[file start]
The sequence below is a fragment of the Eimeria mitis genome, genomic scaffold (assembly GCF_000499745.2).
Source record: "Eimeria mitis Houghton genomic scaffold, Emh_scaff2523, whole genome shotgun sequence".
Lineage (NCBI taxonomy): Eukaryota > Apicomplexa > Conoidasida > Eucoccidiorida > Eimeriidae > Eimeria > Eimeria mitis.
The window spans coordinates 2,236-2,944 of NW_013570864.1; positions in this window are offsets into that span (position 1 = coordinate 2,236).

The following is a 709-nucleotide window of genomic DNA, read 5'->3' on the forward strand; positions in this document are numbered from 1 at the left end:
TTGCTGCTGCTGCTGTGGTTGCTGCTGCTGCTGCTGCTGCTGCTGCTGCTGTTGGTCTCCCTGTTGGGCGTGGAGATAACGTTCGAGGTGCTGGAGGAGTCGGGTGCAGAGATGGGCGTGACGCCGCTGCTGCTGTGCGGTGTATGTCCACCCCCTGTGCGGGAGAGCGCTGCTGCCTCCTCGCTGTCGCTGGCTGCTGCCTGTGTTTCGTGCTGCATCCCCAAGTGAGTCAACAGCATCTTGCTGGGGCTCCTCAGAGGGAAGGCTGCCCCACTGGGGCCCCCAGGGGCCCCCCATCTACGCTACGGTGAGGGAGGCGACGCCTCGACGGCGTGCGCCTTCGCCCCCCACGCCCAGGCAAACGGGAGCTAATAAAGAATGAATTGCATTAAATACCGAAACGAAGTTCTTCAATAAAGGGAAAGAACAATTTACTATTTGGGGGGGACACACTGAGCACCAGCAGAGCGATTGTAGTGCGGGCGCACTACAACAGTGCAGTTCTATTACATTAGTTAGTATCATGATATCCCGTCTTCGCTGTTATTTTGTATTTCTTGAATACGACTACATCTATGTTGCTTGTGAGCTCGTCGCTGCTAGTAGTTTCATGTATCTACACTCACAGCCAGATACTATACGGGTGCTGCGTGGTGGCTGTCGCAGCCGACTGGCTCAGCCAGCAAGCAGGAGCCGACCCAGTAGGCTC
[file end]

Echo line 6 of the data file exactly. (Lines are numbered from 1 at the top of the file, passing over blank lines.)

TTGCTGCTGCTGCTGTGGTTGCTGCTGCTGCTGCTGCTGCTGCTGCTGCTGTTGGTCTCCCTGTTGGGCGTGGAGATAACGTTCGAGGTGCTGGAGGAGTCGGGTGCAGAGATGGGCGTGACGCCGCTGCTGCTGTGCGGTGTATGTCCACCCCCTGTGCGGGAGAGCGCTGCTGCCTCCTCGCTGTCGCTGGCTGCTGCCTGTGTTTCGTGCTGCATCCCCAAGTGAGTCAACAGCATCTTGCTGGGGCTCCTCAGAGGGAAGGCTGCCCCACTGGGGCCCCCAGGGGCCCCCCATCTACGCTACGGTGAGGGAGGCGACGCCTCGACGGCGTGCGCCTTCGCCCCCCACGCCCAGGCAAACGGGAGCTAATAAAGAATGAATTGCATTAAATACCGAAACGAAGTTCTTCAATAAAGGGAAAGAACAATTTACTATTTGGGGGGGACACACTGAGCACCAGCAGAGCGATTGTAGTGCGGGCGCACTACAACAGTGCAGTTCTATTACATTAGTTAGTATCATGATATCCCGTCTTCGCTGTTATTTTGTATTTCTTGAATACGACTACATCTATGTTGCTTGTGAGCTCGTCGCTGCTAGTAGTTTCATGTATCTACACTCACAGCCAGATACTATACGGGTGCTGCGTGGTGGCTGTCGCAGCCGACTGGCTCAGCCAGCAAGCAGGAGCCGACCCAGTAGGCTC